US 4671629 A
A surface inspection microscope for examining the surface finish of a fiber optic end, the microscope including a fitting for attaching the end of a fiber optic connector, an eyepiece for viewing the fiber optic end, a light source within the microscope for transmitting light along the length of the optic cable, and reflector means for positioning against the opposite end of the fiber optic cable to reflect light from the light source back along the length of the fiber optic cable thereby enhancing the contrast between the end of the fiber optic core and the cladding material which surrounds the core.
1. A surface inspection microscope for examining the surface finish of one end of a length of fiber optic of the type having a core surrounded by cladding material, said microscope including, in combination, an elongated housing, a fitting for attaching one end of said length of fiber optic to one end of said housing, an eyepiece attached at the opposite end of said housing to permit visual inspection of the surface of said one end of said length of fiber optic through said eyepiece, a light bulb within said housing to transmit a constant beam of light into said one end of said length of fiber optic, and a flat mirror mounted on an outside wall of said housing against which the opposite end of said length of fiber optic may be manually held for transmitting light from said light bulb back along the length of said fiber optic to facilitate said visual inspection by aiding in the differentiation between said core and said cladding.
Fiber optic cables have gained increased use in a number of applications such as in computer interconnection, process controls, industrial automation, data transmission links, and communication in general. Such fiber optic connectors generally comprise a glass core which is clad with an outer layer of material for protective covering of the core. Such fiber optic connectors may be interconnected to one another by end-to-end contact, and to facilitate such connection it is necessary that the fiber optic ends be properly polished and free of defects so as to transmit light signals with a minimum of loss.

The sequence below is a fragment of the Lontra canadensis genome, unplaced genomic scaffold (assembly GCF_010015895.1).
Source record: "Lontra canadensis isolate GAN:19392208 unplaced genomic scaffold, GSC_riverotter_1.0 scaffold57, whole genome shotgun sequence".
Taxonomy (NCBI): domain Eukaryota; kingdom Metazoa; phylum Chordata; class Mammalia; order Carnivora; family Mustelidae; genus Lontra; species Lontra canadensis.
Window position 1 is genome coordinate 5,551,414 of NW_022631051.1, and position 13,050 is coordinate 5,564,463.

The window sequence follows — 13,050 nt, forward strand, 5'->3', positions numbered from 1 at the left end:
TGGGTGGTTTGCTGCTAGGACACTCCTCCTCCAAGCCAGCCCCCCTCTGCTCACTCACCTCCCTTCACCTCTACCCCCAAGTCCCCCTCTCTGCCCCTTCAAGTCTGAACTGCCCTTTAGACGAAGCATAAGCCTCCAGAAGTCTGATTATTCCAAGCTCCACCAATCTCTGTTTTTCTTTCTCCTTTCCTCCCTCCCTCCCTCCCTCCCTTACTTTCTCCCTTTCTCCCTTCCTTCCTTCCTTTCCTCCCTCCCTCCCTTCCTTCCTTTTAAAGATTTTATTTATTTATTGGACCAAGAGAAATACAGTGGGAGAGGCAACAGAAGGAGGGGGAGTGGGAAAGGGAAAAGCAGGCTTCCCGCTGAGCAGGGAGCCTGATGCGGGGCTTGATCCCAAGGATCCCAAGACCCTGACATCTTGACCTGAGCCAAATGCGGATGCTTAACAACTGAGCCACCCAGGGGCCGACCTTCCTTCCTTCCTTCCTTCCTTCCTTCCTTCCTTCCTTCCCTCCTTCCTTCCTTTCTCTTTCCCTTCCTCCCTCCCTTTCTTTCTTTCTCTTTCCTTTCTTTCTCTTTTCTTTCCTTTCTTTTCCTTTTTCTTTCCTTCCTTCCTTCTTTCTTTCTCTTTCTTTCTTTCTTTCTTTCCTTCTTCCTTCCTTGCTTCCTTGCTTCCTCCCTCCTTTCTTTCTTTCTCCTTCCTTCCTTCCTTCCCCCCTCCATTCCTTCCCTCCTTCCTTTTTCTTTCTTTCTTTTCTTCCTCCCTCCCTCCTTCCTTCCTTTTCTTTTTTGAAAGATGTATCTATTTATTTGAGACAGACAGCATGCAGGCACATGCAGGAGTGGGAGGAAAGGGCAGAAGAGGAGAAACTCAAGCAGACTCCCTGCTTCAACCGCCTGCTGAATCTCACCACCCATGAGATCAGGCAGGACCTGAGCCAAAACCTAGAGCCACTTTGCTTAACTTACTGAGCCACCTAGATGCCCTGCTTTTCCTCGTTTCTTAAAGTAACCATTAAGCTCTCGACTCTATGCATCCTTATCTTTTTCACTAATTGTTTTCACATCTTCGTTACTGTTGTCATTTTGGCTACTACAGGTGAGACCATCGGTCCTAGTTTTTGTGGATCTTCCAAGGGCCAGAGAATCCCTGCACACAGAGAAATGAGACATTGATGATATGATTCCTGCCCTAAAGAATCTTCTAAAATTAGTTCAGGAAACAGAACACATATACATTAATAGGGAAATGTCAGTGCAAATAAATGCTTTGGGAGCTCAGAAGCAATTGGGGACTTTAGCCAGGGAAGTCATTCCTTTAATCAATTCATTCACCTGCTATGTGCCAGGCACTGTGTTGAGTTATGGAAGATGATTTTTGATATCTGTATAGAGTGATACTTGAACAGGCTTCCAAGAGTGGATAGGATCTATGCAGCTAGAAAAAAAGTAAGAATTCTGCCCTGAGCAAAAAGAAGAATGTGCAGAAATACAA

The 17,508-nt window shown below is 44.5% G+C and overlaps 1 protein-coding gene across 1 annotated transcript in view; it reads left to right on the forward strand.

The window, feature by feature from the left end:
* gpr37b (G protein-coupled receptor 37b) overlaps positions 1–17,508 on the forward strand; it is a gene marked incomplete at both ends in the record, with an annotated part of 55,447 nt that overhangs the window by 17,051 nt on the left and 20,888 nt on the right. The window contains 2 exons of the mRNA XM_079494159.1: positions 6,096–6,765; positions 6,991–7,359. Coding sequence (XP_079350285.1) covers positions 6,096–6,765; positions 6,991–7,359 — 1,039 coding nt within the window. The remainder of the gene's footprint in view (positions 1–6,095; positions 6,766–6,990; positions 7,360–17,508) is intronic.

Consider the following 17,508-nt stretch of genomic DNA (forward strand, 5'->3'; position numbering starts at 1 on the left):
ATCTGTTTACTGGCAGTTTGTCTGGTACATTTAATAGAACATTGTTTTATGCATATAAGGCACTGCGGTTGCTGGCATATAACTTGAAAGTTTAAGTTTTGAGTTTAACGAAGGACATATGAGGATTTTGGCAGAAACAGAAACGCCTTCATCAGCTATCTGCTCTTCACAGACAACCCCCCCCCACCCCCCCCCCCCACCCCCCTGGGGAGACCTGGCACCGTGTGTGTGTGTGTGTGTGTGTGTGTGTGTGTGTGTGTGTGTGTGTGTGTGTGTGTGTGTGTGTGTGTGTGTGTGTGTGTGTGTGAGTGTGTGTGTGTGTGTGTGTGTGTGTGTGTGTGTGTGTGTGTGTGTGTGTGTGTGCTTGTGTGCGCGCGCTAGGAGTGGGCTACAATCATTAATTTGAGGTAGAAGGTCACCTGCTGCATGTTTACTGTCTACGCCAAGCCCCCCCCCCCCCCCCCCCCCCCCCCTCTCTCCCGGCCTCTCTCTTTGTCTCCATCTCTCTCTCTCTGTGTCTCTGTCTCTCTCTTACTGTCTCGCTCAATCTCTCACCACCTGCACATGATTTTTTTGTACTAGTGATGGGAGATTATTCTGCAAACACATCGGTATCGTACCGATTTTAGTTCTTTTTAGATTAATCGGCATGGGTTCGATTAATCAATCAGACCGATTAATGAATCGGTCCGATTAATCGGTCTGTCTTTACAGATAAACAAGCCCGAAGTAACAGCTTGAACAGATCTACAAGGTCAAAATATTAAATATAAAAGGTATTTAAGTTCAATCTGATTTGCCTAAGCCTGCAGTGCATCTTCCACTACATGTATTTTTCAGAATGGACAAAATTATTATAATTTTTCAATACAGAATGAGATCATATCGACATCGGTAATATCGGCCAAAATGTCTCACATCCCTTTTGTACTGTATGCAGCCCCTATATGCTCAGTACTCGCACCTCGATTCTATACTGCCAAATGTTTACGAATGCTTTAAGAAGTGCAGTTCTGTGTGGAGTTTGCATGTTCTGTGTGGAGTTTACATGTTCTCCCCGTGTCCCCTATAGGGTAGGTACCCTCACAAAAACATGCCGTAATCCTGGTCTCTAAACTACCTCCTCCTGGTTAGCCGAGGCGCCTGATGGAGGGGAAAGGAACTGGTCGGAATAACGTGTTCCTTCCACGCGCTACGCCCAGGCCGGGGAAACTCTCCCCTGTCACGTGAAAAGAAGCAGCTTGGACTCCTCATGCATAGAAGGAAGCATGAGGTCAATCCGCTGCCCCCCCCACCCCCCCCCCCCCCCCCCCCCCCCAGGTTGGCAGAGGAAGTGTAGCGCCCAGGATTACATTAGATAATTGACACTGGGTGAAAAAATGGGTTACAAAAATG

Apparatus for polishing fiber optic ends is disclosed in my pending application, U.S. Ser. No. 555,806, filed Nov. 28, 1983, now abandoned. The present invention relates to microscope apparatus and a method for inspection of a polished fiber optic end to detect any defects which would cause a loss of signal transmission.
It is known to provide a microscope for examining a fiber optic end. Such a microscope includes a fitting to which a fiber optic connector end may be attached through use of a connector adapter. When the end of a fiber optic connector has thus been attached to a fitting on the microscope, an operator may look through an eyepiece and examine the end of the optic connector. Such a microscope normally includes a light source, such as a battery-powered bulb located within the microscope, for illuminating the fiber optic end.
Use of a microscope as described above is not entirely satisfactory for examining the end of a fiber optic connector. This is because there is not sufficient contrast between the optic core and the cladding material which surrounds the core. The purpose of such a visual inspection of a polished optic end is to check for severe scratches, chipping, cracks, pits or dirt or the like. However, defects in the optic core are more important than defects in the cladding material, and thus it is important to be able to differentiate between the optic core and the cladding material.
It has been found that backlighting of the optic cable will enhance the contrast between the optic core and the cladding material so as to highlight the core and facilitate inspection thereof. Such backlighting will cause the core to appear significantly brighter than the cladding material. In order to produce backlighting, it is known to provide a second light source associated with the microscope which is aimed at the opposite end of the optic cable being examined, thereby backlighting the optic connector and enhancing the contrast between the core and the cladding material.
The object of the present invention is to provide means for backlighting a fiber optic cable, havine one end connected to a microscope, without the need of providing a second light source or a tap-off from the primary light source.